Agreements entered into prior to the date of marriage are premarital or prenuptial agreements. Generally speaking and subject to some notable exceptions, under current California law, parties who intend to marry (or become domestic partners) are free to define their respective property rights however they want so long as their premarital agreement addresses the same issues addressed in the Family Code. In the absence of a premarital agreement, marriage and post-dissolution rights and obligations are determined by the Family Code.
Premarital agreements are not the same as "marital agreements" or "marital settlement agreements". Marital agreements are agreements made between two people during marriage. Marital settlement agreements are agreements made between two married people after a petition for dissolution of marriage has been filed and in anticipation of a judgment of dissolution. While the subject matter may be the same, significantly different rules apply.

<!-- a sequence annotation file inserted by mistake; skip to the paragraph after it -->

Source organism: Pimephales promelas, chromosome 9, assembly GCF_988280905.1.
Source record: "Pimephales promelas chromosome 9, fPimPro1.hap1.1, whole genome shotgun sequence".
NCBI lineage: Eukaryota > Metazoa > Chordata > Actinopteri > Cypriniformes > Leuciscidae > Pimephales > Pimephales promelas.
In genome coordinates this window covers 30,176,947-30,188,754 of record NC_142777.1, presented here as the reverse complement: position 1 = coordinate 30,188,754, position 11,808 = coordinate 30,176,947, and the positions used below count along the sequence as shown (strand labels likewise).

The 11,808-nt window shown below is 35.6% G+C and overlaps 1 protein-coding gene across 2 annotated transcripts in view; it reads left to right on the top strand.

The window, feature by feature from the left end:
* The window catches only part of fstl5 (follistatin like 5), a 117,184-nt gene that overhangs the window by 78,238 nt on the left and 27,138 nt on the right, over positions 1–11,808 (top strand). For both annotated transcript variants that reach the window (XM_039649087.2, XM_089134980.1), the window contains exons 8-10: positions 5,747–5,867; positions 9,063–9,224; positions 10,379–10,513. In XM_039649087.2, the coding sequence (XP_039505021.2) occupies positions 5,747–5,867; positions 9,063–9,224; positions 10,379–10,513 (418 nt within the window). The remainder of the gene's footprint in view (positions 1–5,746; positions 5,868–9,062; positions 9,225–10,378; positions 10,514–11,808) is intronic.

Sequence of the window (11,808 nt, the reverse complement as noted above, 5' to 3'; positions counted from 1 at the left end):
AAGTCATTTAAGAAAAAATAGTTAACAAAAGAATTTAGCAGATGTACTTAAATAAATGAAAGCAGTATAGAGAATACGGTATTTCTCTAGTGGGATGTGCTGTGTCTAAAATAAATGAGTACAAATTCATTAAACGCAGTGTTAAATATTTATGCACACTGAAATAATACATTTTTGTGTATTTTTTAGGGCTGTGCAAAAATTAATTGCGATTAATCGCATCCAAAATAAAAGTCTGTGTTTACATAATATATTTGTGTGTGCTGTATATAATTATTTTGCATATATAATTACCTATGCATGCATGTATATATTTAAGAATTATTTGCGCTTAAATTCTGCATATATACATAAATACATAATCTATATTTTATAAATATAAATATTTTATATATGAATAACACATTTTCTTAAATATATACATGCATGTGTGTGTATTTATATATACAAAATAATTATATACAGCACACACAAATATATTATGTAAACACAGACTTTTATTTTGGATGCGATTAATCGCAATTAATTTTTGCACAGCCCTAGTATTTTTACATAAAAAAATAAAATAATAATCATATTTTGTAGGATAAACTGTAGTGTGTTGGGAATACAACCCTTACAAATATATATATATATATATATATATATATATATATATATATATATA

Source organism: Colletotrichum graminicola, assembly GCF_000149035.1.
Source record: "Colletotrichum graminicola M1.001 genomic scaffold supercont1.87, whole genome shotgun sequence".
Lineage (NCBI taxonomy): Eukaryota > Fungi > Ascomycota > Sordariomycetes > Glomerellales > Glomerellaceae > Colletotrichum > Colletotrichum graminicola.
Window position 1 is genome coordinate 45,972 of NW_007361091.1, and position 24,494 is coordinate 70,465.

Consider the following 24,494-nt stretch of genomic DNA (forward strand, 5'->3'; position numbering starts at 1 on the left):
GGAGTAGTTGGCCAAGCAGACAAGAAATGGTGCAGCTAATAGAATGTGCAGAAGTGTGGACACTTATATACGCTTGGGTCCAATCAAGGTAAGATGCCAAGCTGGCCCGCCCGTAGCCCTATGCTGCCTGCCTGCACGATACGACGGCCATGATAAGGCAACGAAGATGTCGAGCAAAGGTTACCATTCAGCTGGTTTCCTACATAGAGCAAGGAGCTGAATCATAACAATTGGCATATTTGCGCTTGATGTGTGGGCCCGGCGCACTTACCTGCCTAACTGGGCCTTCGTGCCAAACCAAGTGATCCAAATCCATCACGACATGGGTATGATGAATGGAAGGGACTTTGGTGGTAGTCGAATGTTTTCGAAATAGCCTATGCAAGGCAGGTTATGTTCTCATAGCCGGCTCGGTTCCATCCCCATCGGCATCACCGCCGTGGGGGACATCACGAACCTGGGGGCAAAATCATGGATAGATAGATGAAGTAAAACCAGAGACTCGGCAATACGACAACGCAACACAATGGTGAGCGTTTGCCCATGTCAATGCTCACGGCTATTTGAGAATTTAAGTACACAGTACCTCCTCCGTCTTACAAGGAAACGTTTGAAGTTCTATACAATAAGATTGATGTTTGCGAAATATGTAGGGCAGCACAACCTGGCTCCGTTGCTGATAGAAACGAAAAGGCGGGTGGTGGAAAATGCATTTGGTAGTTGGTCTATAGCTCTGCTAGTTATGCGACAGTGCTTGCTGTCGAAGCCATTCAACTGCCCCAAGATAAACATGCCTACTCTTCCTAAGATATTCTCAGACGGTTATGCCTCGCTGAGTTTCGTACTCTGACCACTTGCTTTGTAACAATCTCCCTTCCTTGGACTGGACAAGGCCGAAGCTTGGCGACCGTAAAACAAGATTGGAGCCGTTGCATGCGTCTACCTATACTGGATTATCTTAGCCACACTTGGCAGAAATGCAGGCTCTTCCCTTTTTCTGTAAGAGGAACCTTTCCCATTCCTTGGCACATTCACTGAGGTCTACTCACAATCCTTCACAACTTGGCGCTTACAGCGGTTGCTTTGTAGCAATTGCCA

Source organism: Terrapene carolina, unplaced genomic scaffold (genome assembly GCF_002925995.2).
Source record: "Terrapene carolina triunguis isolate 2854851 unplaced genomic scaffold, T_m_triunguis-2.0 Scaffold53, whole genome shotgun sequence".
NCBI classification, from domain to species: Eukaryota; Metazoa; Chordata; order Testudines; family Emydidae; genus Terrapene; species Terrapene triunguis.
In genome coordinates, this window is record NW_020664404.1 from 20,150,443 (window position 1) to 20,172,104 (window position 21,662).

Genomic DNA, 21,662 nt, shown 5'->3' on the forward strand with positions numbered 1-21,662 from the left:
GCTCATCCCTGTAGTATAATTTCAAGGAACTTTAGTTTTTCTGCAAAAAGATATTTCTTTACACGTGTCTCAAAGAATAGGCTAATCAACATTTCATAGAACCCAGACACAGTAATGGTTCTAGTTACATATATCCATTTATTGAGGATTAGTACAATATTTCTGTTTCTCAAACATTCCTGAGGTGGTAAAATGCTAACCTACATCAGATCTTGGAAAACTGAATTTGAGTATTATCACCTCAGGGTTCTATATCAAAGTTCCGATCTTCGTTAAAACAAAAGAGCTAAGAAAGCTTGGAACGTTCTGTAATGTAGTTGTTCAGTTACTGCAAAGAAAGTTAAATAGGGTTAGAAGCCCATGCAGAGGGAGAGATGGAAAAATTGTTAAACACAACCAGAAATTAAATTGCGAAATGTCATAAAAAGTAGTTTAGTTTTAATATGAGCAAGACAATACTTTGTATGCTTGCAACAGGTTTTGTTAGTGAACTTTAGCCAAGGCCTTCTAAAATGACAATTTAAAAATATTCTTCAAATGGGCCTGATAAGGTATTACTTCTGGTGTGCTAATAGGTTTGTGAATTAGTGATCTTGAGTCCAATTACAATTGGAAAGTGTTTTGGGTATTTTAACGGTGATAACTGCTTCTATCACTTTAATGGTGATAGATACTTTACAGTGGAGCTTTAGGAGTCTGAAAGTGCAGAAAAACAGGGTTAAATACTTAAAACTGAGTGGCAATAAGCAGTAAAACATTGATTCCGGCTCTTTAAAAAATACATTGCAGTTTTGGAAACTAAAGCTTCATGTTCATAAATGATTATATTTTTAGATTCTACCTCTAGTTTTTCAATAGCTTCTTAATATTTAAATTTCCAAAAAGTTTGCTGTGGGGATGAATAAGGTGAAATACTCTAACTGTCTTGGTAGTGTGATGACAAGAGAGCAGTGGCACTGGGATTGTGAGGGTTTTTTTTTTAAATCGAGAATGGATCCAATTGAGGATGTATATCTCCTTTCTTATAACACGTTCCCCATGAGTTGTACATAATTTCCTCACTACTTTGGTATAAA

The motivation of the person seeking a premarital agreement usually falls into one of two categories: (1) the spouse with the assets wants his or her separate property assets protected in the event of a divorce; or (2) the spouse who holds few, if any, assets is giving up a career to stay home and raise a family and, thus, wants to be financially compensated for the loss of his or her career.
The law of premarital agreements is very technical in some respects and unless carefully crafted, they may not be enforceable. A premarital agreement should only be drafted by a qualified family law attorney. This is not a do-it-yourself area of law.